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Watchmen (HBO Series)



Host Erroll Southers is joined by Ange-Marie Hancock Alfaro, Alex Ago, and Aubrey Hicks to discuss the first episode of the new HBO series Watchmen.

Starring Regina King, Tim Blake Nelson, and an enormously talented ensemble cast, the series picks up beyond the first film and original DC comic series written by Alan Moore and illustrated by Dave Gibbons. We are in an alternate version of the world, one in which the war in Vietnam was won and Vietnam annexed as a state. A world in which reparations of some sort were paid. A world in which the police wear masks and the great masked vigilantes of the past are now legends of a different kind.

We discuss the ability of pop culture to delved into deep societal issues, and what the responsibility of the creators is to historical content in a fictional setting.

Twitter: @BedrosianCenter @AubreyHi, @AngeMarieH, @esouthersHVE
Email: reel.review@usc.edu

Week in Politics: Mexican Tariff Shutdown, 2020 Presidential Candidate Check Ins and More

KPCC-FM’s “AirTalk” interviewed Ange-Marie Hancock Alfaro of the USC Dornslife School as part of their weekly political roundtable. Chairman of the House Judiciary Committee Jerrold Nadler announced that he’s reached an agreement with the DOJ, ahead of the contempt vote (Airtalk) President Trump’s Mexico tariff deadline is today. Even though Trump announced that Read more…

The Death of Truth

Listen to Bedrosian Bookclub with Ange-Marie Hancock Alfaro, Jeffery Jenkins, David Sloane, and Aubrey Hicks with the audio player below. This month, Aubrey, Ange-Marie, Jeff, and David discuss the new book from renowned literary critic Michiko Kakutani, The Death of Truth : Notes on Falsehood in the Age of Trump. Read more…

A Star is Born

The latest remake of A Star is Bornis, well it’s getting mixed reviews. Some are rapturous (like this, this, or thisand espeically this) others not so much (for instance: this, this, or this). Our panel discuss this latest version in the “there is always a possibility of getting discovered” American Read more…

Colette

Does the biopic about a 19th century French writer Colette bring her to life? This episode features a conversation on a film which seems to be of the moment. Gender dynamics, intellectual property, relationships … history. Host Jonathan Schwartz is joined by podcast favorites Ange-Marie Hancock Alfaro, Anita Dashiell-Sparks, and Alex Ago. @BedrosianCenter, @AubreyHi, @AngeMarieH, @esouthersHVE, @jonHLYP, @USCPrice, @AlessandroAgo To listen Read more…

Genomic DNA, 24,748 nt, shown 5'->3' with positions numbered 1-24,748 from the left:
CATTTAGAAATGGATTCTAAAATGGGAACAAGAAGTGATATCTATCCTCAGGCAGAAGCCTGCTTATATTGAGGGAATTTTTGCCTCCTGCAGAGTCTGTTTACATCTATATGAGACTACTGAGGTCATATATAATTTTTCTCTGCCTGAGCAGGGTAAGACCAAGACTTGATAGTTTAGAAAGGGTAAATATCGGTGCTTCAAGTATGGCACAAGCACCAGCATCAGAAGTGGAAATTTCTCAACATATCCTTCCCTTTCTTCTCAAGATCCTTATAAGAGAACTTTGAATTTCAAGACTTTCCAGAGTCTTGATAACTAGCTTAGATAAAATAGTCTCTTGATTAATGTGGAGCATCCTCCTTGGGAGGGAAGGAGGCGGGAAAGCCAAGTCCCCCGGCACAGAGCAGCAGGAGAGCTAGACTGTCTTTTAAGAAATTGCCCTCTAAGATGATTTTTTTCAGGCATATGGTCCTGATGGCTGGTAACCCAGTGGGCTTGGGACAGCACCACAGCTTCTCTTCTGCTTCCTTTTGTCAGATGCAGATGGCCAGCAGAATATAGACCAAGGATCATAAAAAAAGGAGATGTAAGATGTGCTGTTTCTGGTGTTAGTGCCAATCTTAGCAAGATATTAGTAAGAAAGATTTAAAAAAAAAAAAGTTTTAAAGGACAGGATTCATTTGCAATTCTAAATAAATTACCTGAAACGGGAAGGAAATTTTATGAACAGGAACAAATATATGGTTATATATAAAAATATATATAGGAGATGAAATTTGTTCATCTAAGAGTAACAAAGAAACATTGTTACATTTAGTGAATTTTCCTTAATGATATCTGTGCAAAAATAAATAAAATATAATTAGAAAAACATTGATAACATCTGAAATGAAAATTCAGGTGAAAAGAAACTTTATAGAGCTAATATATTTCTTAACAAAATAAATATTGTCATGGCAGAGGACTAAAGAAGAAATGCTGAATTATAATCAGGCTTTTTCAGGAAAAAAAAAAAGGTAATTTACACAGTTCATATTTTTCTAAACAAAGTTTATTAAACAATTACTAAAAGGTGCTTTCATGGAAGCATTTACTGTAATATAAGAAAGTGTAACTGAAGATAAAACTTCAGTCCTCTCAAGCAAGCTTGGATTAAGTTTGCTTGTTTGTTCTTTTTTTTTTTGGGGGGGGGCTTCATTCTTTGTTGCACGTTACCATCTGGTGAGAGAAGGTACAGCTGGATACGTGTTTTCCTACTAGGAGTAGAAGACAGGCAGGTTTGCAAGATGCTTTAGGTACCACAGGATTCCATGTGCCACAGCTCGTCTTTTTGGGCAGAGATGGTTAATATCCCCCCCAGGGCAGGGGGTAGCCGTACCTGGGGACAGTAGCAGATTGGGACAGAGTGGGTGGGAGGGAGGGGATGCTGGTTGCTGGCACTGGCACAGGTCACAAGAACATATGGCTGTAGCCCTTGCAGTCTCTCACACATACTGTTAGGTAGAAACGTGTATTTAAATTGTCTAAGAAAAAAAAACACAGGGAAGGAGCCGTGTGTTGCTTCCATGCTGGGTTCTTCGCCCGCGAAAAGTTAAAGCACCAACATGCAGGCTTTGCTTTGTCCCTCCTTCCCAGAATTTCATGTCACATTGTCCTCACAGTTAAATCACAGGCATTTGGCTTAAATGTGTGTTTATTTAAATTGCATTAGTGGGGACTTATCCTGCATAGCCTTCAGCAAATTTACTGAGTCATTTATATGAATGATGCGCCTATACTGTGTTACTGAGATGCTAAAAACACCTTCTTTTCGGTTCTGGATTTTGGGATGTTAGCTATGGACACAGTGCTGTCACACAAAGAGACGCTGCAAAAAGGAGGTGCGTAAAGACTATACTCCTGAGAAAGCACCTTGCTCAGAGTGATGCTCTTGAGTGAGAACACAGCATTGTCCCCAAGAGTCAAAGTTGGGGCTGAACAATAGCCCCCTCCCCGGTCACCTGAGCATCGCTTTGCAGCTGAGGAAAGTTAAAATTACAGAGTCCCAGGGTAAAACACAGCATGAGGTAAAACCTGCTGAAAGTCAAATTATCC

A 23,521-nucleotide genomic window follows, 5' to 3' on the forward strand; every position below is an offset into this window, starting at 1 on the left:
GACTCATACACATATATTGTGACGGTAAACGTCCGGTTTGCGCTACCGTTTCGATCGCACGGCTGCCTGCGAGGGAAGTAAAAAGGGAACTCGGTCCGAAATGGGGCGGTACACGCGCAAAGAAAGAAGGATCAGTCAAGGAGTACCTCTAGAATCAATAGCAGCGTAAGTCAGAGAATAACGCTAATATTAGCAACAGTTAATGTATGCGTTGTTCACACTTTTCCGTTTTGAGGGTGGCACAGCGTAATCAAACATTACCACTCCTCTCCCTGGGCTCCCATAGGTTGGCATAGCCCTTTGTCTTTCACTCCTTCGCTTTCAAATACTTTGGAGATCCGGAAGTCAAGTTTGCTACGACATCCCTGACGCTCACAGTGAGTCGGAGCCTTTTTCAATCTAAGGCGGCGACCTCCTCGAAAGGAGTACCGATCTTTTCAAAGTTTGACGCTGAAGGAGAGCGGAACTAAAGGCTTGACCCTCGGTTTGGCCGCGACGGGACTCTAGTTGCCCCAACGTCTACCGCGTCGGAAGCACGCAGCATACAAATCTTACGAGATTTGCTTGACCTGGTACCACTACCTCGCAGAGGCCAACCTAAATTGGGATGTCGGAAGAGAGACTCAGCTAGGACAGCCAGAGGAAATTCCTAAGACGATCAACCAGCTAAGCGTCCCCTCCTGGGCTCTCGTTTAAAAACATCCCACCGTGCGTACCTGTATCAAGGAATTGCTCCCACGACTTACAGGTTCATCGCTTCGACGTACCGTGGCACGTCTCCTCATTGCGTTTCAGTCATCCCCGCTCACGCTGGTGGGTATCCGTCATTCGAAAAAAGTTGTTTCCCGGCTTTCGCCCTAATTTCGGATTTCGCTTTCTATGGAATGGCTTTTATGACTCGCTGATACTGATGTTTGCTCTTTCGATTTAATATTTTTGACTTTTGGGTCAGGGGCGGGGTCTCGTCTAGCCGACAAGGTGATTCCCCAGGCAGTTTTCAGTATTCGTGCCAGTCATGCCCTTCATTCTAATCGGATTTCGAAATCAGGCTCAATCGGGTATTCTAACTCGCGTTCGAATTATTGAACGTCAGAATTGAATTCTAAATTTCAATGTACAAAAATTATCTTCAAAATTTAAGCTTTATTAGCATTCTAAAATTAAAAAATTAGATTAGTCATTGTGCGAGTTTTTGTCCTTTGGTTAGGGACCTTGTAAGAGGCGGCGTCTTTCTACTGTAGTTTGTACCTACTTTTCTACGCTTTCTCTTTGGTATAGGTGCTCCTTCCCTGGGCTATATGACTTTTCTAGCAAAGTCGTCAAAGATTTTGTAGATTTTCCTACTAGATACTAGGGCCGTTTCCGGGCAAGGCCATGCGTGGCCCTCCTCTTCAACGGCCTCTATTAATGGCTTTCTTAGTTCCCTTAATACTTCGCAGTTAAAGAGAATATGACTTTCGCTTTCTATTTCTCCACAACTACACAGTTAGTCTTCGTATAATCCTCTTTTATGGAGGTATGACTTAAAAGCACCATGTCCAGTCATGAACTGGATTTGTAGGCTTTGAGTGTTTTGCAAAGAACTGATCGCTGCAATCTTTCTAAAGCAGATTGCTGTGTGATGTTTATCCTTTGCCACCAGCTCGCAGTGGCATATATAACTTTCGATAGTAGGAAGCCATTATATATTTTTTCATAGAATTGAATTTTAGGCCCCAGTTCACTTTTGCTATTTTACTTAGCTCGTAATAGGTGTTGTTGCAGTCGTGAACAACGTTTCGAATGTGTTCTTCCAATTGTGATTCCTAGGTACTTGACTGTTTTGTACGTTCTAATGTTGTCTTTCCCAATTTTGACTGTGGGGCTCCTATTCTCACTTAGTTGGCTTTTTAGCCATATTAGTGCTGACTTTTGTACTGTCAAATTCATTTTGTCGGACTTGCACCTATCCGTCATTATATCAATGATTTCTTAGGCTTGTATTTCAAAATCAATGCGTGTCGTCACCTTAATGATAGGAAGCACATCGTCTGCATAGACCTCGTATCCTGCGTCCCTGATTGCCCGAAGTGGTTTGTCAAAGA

Sorry to Bother You

Sorry to Bother You, written and directed by Boots Riley. The film follows a young Cassius (Cash) Green who joins an Oakland telemarketing company, adopting a white accent to thrive, propelling him up the ladder. He is faced with the dilemma of success and the ethics of what he’s selling. Read more…

Tully (dir. Jason Reitman)

We’re serious. This podcast has spoilers!

Go see Tully, then listen to our conversation on motherhood, nostalgia, and film-making, featuring host Erroll Southers and guests Alex Ago, Ange-Marie Hancock Alfaro, and Lt. Col. Olivia Nelson.

To listen to the Price Projection Room discussion of The Post click the arrow in the player at the top of this post. Or download and subscribe through Apple Podcasts, Soundcloud, or Google Play.

Kindred

“I lost an arm on my last trip home.

My left arm.”

The iconic first line of Octavia Butler’s novel, Kindred, puts the reader right there. The gravity of the legacy of slavery is there in the face. Who has lost an arm? How? Why?

Listen as host Jeffery Jenkins and guests Ange-Marie Alfaro, Caroline Bhalla, and Aubrey Hicks as they think about this classic work of American fiction.

To listen to the Bedrosian Book Club discussion of the “Kindred” episode click the arrow in the player on this post. Or you can download it and subscribe through ApplePodcasts, Soundcloud, Google Play, Stitcher or your favorite podcasting app!

The Post

Chronicling The Washington Post’s publishing of the Pentagon Papers during the tail end of the Vietnam War and starring Tom Hanks and Meryl Streep – does The Post accurately portray this important time in American History where the very nature of the First Amendment and National Security seemed in direct contrast?

To listen to the Price Projection Room discussion of The Post click the arrow in the player at the top of this post. Or download and subscribe through Apple Podcasts, Soundcloud, or Google Play.

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